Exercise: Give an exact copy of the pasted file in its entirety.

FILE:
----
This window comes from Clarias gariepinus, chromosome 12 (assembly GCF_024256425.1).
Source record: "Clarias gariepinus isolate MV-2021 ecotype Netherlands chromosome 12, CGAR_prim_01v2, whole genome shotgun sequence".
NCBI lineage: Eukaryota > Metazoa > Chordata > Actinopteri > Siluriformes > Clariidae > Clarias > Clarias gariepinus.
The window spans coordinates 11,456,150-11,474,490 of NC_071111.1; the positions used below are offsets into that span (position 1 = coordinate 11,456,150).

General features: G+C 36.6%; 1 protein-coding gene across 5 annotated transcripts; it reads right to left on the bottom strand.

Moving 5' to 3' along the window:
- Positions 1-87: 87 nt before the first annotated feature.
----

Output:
This window comes from Clarias gariepinus, chromosome 12 (assembly GCF_024256425.1).
Source record: "Clarias gariepinus isolate MV-2021 ecotype Netherlands chromosome 12, CGAR_prim_01v2, whole genome shotgun sequence".
NCBI lineage: Eukaryota > Metazoa > Chordata > Actinopteri > Siluriformes > Clariidae > Clarias > Clarias gariepinus.
The window spans coordinates 11,456,150-11,474,490 of NC_071111.1; the positions used below are offsets into that span (position 1 = coordinate 11,456,150).

General features: G+C 36.6%; 1 protein-coding gene across 5 annotated transcripts; it reads right to left on the bottom strand.

Moving 5' to 3' along the window:
- Positions 1-87: 87 nt before the first annotated feature.